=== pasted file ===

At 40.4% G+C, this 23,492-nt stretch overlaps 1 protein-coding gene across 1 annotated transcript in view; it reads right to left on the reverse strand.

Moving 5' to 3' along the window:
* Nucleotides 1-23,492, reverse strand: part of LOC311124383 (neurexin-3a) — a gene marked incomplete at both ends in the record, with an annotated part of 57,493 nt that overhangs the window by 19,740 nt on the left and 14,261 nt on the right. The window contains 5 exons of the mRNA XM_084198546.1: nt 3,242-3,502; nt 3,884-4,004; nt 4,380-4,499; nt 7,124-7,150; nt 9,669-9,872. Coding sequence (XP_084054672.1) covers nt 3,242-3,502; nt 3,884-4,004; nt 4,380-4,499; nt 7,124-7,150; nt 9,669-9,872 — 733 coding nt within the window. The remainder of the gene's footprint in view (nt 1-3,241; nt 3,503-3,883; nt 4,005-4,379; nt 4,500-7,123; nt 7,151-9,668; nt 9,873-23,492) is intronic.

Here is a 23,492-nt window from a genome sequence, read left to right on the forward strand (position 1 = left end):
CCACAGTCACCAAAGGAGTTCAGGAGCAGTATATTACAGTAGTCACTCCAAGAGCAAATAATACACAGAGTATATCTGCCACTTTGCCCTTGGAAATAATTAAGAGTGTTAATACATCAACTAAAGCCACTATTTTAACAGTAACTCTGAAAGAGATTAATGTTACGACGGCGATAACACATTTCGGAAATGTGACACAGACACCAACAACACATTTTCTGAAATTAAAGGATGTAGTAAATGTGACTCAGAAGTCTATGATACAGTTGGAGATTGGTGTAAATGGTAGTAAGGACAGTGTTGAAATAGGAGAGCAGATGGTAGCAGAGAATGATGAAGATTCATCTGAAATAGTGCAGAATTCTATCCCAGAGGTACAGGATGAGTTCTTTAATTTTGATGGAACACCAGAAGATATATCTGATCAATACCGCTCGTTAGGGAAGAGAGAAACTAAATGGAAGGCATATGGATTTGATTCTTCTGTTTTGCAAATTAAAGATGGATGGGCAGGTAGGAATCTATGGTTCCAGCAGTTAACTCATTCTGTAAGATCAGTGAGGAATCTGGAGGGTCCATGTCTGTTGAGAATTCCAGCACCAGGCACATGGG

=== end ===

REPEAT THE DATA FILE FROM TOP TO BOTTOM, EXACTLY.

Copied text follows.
At 40.4% G+C, this 23,492-nt stretch overlaps 1 protein-coding gene across 1 annotated transcript in view; it reads right to left on the reverse strand.

Moving 5' to 3' along the window:
* Nucleotides 1-23,492, reverse strand: part of LOC311124383 (neurexin-3a) — a gene marked incomplete at both ends in the record, with an annotated part of 57,493 nt that overhangs the window by 19,740 nt on the left and 14,261 nt on the right. The window contains 5 exons of the mRNA XM_084198546.1: nt 3,242-3,502; nt 3,884-4,004; nt 4,380-4,499; nt 7,124-7,150; nt 9,669-9,872. Coding sequence (XP_084054672.1) covers nt 3,242-3,502; nt 3,884-4,004; nt 4,380-4,499; nt 7,124-7,150; nt 9,669-9,872 — 733 coding nt within the window. The remainder of the gene's footprint in view (nt 1-3,241; nt 3,503-3,883; nt 4,005-4,379; nt 4,500-7,123; nt 7,151-9,668; nt 9,873-23,492) is intronic.

Here is a 23,492-nt window from a genome sequence, read left to right on the forward strand (position 1 = left end):
CCACAGTCACCAAAGGAGTTCAGGAGCAGTATATTACAGTAGTCACTCCAAGAGCAAATAATACACAGAGTATATCTGCCACTTTGCCCTTGGAAATAATTAAGAGTGTTAATACATCAACTAAAGCCACTATTTTAACAGTAACTCTGAAAGAGATTAATGTTACGACGGCGATAACACATTTCGGAAATGTGACACAGACACCAACAACACATTTTCTGAAATTAAAGGATGTAGTAAATGTGACTCAGAAGTCTATGATACAGTTGGAGATTGGTGTAAATGGTAGTAAGGACAGTGTTGAAATAGGAGAGCAGATGGTAGCAGAGAATGATGAAGATTCATCTGAAATAGTGCAGAATTCTATCCCAGAGGTACAGGATGAGTTCTTTAATTTTGATGGAACACCAGAAGATATATCTGATCAATACCGCTCGTTAGGGAAGAGAGAAACTAAATGGAAGGCATATGGATTTGATTCTTCTGTTTTGCAAATTAAAGATGGATGGGCAGGTAGGAATCTATGGTTCCAGCAGTTAACTCATTCTGTAAGATCAGTGAGGAATCTGGAGGGTCCATGTCTGTTGAGAATTCCAGCACCAGGCACATGGG